Investment Commentary – February 12, 2019

Year to Date Market Indices as of Market Close February 12, 2019
Dow 25,425 (8.99%)
S&P 2,744 (9.49%)
NASDAQ 7,414 (11.75%)
Gold $1,314 (1.79%)
OIL $53.34 (15.55)
Barclay Bond Aggregate (1.08%)
Fed Funds Rate 2.50% (last increase was 12/19/18)

Stocks close at 2019 high on tentative deal to avert government shutdown, trade optimism

U.S. stock indexes closed at their highest levels for 2019 on Tuesday after lawmakers reached a tentative deal to prevent a government shutdown and as optimism grew over a potential trade deal between the U.S. and China.

Meanwhile, the S&P 500 finished above its 200-day moving average for the first time in 46 days, marking its longest sojourn under the key trendline since March 2016, according to the Dow Jones Market Data Group.

How did major indexes fare?

The Dow Jones Industrial Average DJIA, +1.49% climbed 372.65 points, or 1.5%, to 25,425.76, while the S&P 500 index SPX, +1.29% added 34.93 points, or 1.3%, to 2,744.73. The Nasdaq Composite Index COMP, +1.46% advanced 106.71 points, or 1.5%, to 7,414.62.

What drove the market?

Democratic and Republican lawmakers reached a deal late Monday to avert another government closure after GOP negotiators agreed to a border-security deal that will involve far less money for an extension of the southern U.S. border wall than President Donald Trump has been demanding.

The tentative agreement, which involves 55 miles of new border fencing, still requires approval from Trump, who reportedly is not “thrilled” but stopped short of saying he will reject it.

Bilateral trade negotiations entered a second day in Beijing, with Treasury Secretary Steven Mnuchin and U.S. Trade Representative Robert Lighthizer due to arrive Thursday for more high-level discussions. A 12:01 a.m. Eastern time March 2 deadline is looming for an agreement to be struck between the two countries.
Meanwhile, investors digested a new batch of earnings releases as fourth-quarter earnings season entered its final stretch.

Oppenheimer Analyst (Krishna Memani)Take: Five More Years for This Business Cycle

Slower U.S. economic growth and sound policy could help extend this already prolonged cycle.

While some analysts are predicting a recession will arrive in the near future, I believe the current economic and market cycle will not end in 2019, 2020 or even in the next five years. In our view, this cycle could prove to be the longest we will experience in our lives.

Business cycles usually end with either a policy mistake or excesses in the economic system. The possibility of a policy mistake is lower now than it was in 2018. Last year, fiscal stimulus drove U.S. growth to the highest level seen in years, and that raised expectations of additional monetary tightening by the U.S. Federal Reserve (Fed). The U.S. economy, following a brief spurt of above-trend growth, is now slowing back toward its trend rate. Appropriately, the Fed is backing down from its tightening stance. I expect the European Central Bank will follow the Fed’s cue.

On the flipside, China is putting forth stimulus-lite measures to stabilize its growth. To be fair, the prospect of a deepening trade war between the U.S. and China still looms, but it will be more difficult for the Trump administration to fight a trade war with 2.5% growth than it was at 3.5%. For equity and credit markets, the mix of slower U.S. growth and better policy is preferable to strong U.S. growth and bad policy. I expect market returns for 2019 to be significantly better than those of 2018.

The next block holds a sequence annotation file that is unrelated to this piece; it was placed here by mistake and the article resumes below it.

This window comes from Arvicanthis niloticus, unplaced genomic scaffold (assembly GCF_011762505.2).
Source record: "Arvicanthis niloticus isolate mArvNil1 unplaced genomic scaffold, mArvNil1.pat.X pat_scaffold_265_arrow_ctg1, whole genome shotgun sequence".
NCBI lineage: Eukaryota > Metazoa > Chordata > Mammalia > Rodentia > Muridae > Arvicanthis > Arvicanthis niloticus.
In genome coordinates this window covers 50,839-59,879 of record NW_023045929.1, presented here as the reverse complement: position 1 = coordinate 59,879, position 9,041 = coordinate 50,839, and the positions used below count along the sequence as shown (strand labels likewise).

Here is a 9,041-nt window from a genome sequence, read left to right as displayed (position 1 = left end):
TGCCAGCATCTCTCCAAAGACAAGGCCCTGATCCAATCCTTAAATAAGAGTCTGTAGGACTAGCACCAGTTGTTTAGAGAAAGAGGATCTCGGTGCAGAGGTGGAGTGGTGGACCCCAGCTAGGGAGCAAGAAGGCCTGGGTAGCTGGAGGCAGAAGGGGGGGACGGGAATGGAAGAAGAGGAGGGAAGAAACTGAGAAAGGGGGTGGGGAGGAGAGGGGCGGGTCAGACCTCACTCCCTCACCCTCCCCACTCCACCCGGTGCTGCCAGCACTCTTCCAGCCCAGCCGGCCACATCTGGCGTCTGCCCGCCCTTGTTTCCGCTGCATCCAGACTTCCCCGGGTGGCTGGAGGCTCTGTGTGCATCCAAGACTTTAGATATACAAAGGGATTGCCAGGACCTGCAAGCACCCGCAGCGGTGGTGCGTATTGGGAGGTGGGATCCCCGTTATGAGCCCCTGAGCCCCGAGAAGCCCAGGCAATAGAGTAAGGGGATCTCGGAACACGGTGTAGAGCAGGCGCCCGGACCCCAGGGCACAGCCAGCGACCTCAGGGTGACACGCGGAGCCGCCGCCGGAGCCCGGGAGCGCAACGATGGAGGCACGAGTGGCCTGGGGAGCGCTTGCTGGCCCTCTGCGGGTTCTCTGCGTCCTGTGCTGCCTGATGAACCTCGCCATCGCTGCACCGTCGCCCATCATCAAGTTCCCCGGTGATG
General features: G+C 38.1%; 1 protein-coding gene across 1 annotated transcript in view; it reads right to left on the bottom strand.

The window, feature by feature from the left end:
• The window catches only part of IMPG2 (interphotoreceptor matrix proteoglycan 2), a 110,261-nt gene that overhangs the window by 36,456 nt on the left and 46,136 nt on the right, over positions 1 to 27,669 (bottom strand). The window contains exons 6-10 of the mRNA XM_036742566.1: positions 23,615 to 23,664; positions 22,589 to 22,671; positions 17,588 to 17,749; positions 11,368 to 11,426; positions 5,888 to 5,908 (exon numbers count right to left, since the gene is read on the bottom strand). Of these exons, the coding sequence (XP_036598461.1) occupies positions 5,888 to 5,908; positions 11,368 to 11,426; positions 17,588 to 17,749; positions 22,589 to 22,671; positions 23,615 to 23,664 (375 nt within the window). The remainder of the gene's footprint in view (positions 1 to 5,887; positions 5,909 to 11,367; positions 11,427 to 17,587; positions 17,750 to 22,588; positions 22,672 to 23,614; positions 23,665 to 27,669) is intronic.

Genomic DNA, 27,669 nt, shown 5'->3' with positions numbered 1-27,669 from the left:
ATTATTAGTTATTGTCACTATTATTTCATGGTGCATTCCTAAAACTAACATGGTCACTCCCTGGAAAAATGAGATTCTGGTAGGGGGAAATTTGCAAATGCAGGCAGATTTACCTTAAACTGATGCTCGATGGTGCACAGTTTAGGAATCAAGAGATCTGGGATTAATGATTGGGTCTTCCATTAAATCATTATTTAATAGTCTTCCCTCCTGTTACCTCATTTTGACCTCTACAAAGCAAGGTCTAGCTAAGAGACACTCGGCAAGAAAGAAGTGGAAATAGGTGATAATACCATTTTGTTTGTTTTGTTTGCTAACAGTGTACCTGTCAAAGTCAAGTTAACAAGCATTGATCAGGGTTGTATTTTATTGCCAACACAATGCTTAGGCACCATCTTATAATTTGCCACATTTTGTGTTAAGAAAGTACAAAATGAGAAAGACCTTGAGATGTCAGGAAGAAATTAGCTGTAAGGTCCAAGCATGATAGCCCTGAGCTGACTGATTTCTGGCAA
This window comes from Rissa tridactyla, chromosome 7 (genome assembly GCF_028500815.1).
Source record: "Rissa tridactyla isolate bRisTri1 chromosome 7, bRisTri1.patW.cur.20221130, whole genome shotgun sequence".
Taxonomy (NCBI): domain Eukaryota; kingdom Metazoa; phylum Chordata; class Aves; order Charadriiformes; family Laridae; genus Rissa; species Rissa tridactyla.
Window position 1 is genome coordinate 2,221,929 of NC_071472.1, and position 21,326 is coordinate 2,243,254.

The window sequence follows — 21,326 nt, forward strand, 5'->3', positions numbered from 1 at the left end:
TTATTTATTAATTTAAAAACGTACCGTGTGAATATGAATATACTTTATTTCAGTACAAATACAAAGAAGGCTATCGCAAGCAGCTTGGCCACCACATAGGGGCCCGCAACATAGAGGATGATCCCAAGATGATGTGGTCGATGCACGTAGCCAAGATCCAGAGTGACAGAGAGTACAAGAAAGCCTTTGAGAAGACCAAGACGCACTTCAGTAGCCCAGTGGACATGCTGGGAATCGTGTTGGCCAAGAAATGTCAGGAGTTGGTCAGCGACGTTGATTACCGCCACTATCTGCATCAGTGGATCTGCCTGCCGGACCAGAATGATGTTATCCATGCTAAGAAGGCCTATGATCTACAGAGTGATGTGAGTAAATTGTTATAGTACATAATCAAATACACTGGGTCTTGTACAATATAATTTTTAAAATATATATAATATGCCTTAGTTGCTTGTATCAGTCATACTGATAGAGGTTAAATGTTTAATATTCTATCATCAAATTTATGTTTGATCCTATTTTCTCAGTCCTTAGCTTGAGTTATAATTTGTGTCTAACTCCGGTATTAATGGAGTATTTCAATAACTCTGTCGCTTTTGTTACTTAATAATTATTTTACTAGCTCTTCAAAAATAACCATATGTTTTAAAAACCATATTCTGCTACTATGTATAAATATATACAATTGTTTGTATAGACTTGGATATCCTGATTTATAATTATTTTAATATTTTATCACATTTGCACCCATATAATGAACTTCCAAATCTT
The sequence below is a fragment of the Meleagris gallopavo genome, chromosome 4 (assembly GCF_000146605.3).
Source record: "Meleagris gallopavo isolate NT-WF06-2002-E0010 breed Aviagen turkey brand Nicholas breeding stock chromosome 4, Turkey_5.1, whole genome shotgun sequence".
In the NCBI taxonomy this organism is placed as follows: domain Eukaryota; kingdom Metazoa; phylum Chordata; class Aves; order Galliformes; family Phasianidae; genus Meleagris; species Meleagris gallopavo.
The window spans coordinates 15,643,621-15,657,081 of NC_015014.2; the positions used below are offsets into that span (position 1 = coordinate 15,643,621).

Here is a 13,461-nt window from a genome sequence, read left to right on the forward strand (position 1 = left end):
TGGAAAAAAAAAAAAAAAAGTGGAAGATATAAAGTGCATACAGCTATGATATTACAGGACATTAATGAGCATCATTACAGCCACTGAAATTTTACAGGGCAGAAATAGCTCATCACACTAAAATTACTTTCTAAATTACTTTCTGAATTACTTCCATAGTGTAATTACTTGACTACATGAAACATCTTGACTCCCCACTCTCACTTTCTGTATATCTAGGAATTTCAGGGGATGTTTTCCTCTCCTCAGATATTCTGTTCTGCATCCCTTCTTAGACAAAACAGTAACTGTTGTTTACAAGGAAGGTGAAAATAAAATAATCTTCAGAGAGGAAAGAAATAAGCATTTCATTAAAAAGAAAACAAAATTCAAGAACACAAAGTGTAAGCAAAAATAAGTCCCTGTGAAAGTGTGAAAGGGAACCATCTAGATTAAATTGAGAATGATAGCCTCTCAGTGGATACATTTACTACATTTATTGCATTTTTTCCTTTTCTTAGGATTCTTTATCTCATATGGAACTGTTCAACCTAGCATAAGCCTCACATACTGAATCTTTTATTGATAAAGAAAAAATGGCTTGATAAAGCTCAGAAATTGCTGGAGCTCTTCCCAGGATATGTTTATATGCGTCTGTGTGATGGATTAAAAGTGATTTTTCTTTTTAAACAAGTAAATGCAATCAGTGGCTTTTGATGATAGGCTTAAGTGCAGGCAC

We also think the concerns over growing excesses in the system are generally misplaced, and in most instances border on hyperbole. For example, credit growth tends to be a good indicator of the health and sustainability of the business cycle. Currently, credit growth is running at a rate that is only about a third of the “danger zone” rate that has historically presaged recessions.

Corporate balance sheets, including those of the nation’s banks, look as good as they have in years. Households have spent much of the past decade paying down their debt. The fiscal balances of most emerging economies are strong, with a few notable exceptions such as Turkey. All of this, in a backdrop where U.S. stocks are cheap, relative to U.S. Treasuries at levels not seen since early 2016 and, before that, in 2013. International and emerging market equities are also as inexpensive, relative to U.S. equities, as they have been in years.

Around the web:

NASDAQ bull back?: The NASDAQ modestly outperformed the other major indexes for the week and at one point came close to entering a new bull market. At midweek, the index was up about 19% from a recent low reached in late December, when it entered a bear market. A rise of 20% from that recent low would put the NASDAQ back into bull territory.

Volatility vacation: Although stock market volatility climbed as U.S. equities sold off on Thursday, the market ended the week much calmer than it had been in late December, when there was a surge in volatility. The Cboe Volatility Index, a gauge of investors’ expectations of near-term volatility, slipped on Friday to a level that was 55% below its recent peak on December 24.

Momentum shift: Stocks posted solid gains on Monday and Tuesday before pulling back on Thursday, leaving the S&P 500 and the Dow with tiny weekly gains. For the Dow, it was the seventh positive week in a row.

Other Notable Indices (YTD)

Russell 2000 (small caps) 12.74
EAFE International 5.13
Emerging Markets 7.21
Shiller Annuity Index 3.765

The views presented are not intended to be relied on as a forecast, research or investment advice and are the opinions of the sources cited and are subject to change based on subsequent developments. They are not a recommendation, offer or solicitation to buy or sell any securities or to adopt any investments.